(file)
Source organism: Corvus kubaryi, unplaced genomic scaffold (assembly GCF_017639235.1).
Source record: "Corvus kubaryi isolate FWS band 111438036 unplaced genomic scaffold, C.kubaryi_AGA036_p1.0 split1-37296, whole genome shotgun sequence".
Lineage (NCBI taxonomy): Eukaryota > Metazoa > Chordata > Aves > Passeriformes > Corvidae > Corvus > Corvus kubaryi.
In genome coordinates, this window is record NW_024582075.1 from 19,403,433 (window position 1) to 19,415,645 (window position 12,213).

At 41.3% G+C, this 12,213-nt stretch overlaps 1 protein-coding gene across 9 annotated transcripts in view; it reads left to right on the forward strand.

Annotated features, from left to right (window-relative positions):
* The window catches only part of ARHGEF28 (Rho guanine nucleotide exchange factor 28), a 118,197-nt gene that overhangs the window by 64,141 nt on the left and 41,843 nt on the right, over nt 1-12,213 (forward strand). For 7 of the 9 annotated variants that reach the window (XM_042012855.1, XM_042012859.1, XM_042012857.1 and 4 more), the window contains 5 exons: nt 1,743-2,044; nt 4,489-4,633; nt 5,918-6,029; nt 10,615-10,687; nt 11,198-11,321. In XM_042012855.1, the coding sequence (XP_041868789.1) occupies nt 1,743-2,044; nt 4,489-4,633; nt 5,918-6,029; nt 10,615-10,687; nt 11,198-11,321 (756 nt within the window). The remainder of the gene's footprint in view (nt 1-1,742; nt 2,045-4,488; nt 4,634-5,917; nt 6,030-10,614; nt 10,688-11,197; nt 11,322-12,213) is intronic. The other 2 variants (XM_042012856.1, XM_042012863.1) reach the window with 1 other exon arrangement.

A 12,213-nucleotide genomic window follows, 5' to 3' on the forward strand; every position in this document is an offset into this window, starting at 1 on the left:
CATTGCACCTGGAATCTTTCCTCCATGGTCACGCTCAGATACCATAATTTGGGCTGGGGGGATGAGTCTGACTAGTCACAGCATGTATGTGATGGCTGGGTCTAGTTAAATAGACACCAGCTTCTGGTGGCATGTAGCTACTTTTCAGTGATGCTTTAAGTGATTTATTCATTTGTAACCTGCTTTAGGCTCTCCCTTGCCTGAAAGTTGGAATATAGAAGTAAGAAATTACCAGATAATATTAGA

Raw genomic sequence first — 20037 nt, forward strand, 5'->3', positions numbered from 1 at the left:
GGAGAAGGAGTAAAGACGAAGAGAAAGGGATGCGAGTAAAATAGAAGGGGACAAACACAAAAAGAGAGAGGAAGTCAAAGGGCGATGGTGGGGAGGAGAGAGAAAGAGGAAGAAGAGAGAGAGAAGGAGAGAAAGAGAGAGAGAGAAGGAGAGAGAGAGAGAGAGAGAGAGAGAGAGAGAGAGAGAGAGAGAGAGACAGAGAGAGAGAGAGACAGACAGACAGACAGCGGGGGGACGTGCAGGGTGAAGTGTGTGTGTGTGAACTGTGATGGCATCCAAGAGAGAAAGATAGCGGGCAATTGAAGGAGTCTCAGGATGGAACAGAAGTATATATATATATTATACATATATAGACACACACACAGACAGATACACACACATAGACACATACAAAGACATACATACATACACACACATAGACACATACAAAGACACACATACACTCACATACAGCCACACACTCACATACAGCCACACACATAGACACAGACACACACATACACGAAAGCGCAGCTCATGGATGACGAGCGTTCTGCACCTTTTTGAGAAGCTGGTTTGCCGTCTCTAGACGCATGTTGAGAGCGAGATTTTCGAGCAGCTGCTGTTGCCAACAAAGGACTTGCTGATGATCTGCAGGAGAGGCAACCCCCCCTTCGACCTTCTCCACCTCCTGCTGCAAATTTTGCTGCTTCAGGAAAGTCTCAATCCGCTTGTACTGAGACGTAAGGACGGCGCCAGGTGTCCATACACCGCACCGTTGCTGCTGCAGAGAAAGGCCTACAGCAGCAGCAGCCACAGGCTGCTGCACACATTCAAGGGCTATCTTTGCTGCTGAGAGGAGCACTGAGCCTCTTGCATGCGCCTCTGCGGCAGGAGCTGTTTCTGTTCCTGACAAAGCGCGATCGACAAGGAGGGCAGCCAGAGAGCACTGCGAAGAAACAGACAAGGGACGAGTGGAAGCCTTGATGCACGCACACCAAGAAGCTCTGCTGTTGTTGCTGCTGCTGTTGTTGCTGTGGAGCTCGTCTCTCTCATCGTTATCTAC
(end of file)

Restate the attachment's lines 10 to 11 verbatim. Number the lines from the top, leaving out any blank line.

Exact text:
Raw genomic sequence first — 20037 nt, forward strand, 5'->3', positions numbered from 1 at the left:
GGAGAAGGAGTAAAGACGAAGAGAAAGGGATGCGAGTAAAATAGAAGGGGACAAACACAAAAAGAGAGAGGAAGTCAAAGGGCGATGGTGGGGAGGAGAGAGAAAGAGGAAGAAGAGAGAGAGAAGGAGAGAAAGAGAGAGAGAGAAGGAGAGAGAGAGAGAGAGAGAGAGAGAGAGAGAGAGAGAGAGAGAGAGACAGAGAGAGAGAGAGACAGACAGACAGACAGCGGGGGGACGTGCAGGGTGAAGTGTGTGTGTGTGAACTGTGATGGCATCCAAGAGAGAAAGATAGCGGGCAATTGAAGGAGTCTCAGGATGGAACAGAAGTATATATATATATTATACATATATAGACACACACACAGACAGATACACACACATAGACACATACAAAGACATACATACATACACACACATAGACACATACAAAGACACACATACACTCACATACAGCCACACACTCACATACAGCCACACACATAGACACAGACACACACATACACGAAAGCGCAGCTCATGGATGACGAGCGTTCTGCACCTTTTTGAGAAGCTGGTTTGCCGTCTCTAGACGCATGTTGAGAGCGAGATTTTCGAGCAGCTGCTGTTGCCAACAAAGGACTTGCTGATGATCTGCAGGAGAGGCAACCCCCCCTTCGACCTTCTCCACCTCCTGCTGCAAATTTTGCTGCTTCAGGAAAGTCTCAATCCGCTTGTACTGAGACGTAAGGACGGCGCCAGGTGTCCATACACCGCACCGTTGCTGCTGCAGAGAAAGGCCTACAGCAGCAGCAGCCACAGGCTGCTGCACACATTCAAGGGCTATCTTTGCTGCTGAGAGGAGCACTGAGCCTCTTGCATGCGCCTCTGCGGCAGGAGCTGTTTCTGTTCCTGACAAAGCGCGATCGACAAGGAGGGCAGCCAGAGAGCACTGCGAAGAAACAGACAAGGGACGAGTGGAAGCCTTGATGCACGCACACCAAGAAGCTCTGCTGTTGTTGCTGCTGCTGTTGTTGCTGTGGAGCTCGTCTCTCTCATCGTTATCTAC